My suspicions started a while ago. One of my friends is a special ed. teacher, and she regularly shares on Facebook different articles she’s found that relates to her work. One day she posted an article about an adult getting diagnosed with ADHD. I was intrigued, and hopped over to read it. As I finished the article, it struck me that it could easily have been written by me, but I didn’t have ADHD.

Did I?

Curious, I began to do a little research, and while I didn’t fit every single symptom of ADHD , I realized I had most of them. It took me a few months to work up the courage, but I finally got myself to the doctor and into therapy.

Last August, I was officially diagnosed with ADHD, and I started taking an antidepressant that is supposed to help with both my depression and my ADHD. I can track the ADHD symptoms and anxiety back to childhood, and the depression has been fairly constant companion since I was sixteen.

Do you have any idea how relieved and angry this diagnosis made me?

The relief comes from finally knowing that I’m not stupid, lazy, or just plain losing my marbles. It comes because I finally am getting a treatment that actually is doing something.

So, if I’m feeling all this relief, why am I feeling anger?

When I was growing up, I was taught that ADHD (and autism, and schizophrenia, and a whole raft of other mental issues) wasn’t real. I was told that ADHD-and pretty much any other mental condition-was one of two things. Either it was bad parenting, or it was demonic.

Now, I do believe in angels and demons, God and Satan, Heaven and Hell. However, I also believe in science and the fact that the brain sometimes doesn’t quite do its job right. To me, the brain not being able to produce enough neurochemicals is no different than the pancreas not producing enough insulin, or the heart having a valve that doesn’t work the way it’s supposed to.

What else was I raised to believe? Antidepressants are evil. They will turn the taker into a zombie. People don’t really need antidepressants, they just need to try harder.

I’ve spent years trying hard. And I’ve failed hard. Over and over and over again.

I’m angry because the symptoms were present for so long. I’m angry that those who saw the struggle never brought up the possibility that I might have ADHD. I’m angry because when I’d say, “I don’t get this.” for the twentieth time to my teachers I was told it really wasn’t that hard; I just needed to apply myself more and study harder. I’m angry because when I’d say I was having trouble focusing, or I couldn’t function because of my depression, I was advised to just power through it. I’m angry because when I’d say I was really having trouble with my memory I was advised to just spend less time on my phone (to be fair, I probably should spend less time on my phone, but the memory problems started years before I ever had a smart phone). I’m angry because this last August was the first time since I was a little kid that I genuinely didn’t feel exhausted the second I woke up. While I’m thrilled that I awoke feeling good, I’m angry because I should not have gone 26-ish years without a decent rest.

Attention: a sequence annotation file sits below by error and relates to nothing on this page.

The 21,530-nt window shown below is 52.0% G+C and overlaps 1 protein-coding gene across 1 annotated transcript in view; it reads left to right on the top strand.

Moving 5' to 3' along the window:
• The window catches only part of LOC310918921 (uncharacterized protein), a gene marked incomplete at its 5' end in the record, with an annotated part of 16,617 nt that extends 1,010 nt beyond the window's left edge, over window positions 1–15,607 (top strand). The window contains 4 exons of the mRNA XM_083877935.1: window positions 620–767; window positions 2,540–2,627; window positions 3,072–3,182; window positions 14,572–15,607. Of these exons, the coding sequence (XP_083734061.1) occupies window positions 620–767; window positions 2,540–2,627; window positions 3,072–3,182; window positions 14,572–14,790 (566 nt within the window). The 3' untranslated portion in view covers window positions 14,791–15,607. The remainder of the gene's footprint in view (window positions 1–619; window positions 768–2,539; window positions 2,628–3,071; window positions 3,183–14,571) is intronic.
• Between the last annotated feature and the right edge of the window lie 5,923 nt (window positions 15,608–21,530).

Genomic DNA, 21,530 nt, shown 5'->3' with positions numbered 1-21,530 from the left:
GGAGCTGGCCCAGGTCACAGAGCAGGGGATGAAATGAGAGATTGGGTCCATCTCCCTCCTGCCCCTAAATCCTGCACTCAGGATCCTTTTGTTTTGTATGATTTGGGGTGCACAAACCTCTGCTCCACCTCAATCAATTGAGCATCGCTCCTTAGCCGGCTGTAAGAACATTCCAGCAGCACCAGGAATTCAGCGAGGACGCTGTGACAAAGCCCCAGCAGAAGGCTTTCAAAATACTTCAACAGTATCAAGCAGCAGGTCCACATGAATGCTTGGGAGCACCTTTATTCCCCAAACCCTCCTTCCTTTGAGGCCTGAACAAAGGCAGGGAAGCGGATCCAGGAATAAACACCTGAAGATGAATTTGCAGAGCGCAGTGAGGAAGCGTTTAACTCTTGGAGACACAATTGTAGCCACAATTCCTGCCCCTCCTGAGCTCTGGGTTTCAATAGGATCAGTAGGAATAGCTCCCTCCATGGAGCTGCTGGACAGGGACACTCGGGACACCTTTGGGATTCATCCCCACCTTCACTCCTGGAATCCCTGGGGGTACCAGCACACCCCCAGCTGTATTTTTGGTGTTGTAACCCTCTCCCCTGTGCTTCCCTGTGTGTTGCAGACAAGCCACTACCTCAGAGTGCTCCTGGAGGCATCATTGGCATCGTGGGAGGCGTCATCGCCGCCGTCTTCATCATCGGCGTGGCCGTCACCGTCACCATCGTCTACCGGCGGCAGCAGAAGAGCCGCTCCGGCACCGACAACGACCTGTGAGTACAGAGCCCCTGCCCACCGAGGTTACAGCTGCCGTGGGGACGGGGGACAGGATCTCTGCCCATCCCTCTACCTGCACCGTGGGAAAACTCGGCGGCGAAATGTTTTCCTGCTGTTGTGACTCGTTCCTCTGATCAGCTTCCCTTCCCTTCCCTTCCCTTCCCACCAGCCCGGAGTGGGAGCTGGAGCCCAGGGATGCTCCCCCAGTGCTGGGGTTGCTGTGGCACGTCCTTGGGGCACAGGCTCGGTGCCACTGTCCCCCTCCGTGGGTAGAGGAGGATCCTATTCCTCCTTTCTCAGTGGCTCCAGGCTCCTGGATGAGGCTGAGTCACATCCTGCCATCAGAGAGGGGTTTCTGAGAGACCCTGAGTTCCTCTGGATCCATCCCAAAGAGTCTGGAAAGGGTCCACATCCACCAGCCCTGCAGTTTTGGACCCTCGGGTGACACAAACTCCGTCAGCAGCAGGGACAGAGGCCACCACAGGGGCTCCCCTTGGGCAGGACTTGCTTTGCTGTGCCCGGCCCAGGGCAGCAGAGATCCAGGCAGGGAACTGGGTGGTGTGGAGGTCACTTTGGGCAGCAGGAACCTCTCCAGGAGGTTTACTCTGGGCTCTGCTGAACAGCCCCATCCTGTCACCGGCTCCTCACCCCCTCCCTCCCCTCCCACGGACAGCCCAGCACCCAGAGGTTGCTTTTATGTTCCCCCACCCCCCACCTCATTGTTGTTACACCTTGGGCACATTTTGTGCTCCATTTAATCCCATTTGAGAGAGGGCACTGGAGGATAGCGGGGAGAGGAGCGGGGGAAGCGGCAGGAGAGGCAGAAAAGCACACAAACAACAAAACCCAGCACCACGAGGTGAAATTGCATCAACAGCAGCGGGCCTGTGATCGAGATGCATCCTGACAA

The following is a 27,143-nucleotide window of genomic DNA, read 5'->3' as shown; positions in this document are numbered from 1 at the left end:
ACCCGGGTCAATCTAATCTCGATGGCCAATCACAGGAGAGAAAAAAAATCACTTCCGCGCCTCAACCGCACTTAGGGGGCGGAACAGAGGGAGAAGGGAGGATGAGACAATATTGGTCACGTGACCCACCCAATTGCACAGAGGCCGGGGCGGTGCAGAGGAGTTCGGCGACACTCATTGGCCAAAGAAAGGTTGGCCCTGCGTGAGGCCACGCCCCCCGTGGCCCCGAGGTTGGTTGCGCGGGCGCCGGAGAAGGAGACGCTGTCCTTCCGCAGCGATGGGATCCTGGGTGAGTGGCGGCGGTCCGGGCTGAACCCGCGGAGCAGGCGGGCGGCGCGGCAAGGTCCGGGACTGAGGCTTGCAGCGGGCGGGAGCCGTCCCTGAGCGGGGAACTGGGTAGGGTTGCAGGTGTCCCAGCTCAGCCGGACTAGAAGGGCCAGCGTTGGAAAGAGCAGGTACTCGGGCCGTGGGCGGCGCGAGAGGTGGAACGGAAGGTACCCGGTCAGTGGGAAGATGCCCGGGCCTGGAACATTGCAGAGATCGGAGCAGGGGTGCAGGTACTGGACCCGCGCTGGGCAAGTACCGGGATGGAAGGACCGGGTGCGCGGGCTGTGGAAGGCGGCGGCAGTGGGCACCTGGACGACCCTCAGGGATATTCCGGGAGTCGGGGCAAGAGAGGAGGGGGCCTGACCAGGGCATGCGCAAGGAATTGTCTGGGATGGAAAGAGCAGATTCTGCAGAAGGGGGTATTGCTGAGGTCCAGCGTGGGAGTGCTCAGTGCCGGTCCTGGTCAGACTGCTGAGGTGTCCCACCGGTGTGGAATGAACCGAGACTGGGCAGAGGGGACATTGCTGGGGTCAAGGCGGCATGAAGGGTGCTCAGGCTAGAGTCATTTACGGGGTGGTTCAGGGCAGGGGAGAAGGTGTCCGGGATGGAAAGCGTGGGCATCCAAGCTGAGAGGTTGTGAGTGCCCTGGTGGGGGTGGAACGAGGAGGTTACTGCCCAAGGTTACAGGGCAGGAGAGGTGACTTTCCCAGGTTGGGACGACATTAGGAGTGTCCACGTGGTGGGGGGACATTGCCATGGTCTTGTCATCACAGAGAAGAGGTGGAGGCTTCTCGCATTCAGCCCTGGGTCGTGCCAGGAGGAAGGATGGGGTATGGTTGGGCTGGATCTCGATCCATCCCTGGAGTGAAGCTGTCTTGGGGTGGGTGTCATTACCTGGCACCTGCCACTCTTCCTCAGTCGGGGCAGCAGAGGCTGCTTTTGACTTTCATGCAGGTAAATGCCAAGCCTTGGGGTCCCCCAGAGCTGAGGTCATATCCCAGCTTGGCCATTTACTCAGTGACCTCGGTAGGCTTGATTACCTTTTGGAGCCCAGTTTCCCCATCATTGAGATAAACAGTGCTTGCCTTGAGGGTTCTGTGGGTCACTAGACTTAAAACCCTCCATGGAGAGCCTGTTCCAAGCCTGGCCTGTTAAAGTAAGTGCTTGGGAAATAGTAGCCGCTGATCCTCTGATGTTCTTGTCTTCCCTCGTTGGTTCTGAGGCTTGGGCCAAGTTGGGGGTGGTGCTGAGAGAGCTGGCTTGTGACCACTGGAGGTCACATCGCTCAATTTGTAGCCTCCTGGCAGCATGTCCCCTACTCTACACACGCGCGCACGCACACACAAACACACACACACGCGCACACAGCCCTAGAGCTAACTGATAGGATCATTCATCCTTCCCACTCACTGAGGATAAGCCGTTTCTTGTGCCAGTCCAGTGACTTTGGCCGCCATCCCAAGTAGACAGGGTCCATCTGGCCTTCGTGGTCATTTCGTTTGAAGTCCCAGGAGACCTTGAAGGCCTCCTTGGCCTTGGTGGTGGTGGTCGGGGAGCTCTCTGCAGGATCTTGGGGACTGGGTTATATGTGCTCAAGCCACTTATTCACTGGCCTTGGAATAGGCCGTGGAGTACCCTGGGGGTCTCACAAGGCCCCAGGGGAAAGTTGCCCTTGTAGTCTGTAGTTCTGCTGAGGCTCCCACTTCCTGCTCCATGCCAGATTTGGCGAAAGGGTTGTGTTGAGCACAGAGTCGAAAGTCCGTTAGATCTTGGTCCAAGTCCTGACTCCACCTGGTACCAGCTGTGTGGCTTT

I could keep listing things, but I think you get the general idea.

This has been a huge adjustment period. I’m still wrapping my head around the diagnosis. Even though I had been suspecting it for months, it’s a whole different thing when it becomes your reality and not just a suspicion.

A few weeks into starting treatment, I told my husband that I had realized just how bad I truly had been doing. It scares me that I was in that terrible of shape for so long. I also told him he’s an amazing man for loving me and hanging in there with me.

Since I was a teenager, I’ve been living in a brain fog. Going through the motions of life. Making decisions, most of which I regret. The only thing I don’t regret? Marrying my husband.

I’ve spent so long wandering. Most of the time my goal has been to survive the day.

In the last few months the fog has started to lift. Really, truly, lift and clear. It’s like when I put my contacts in every morning. The fuzzy world around me is suddenly clear.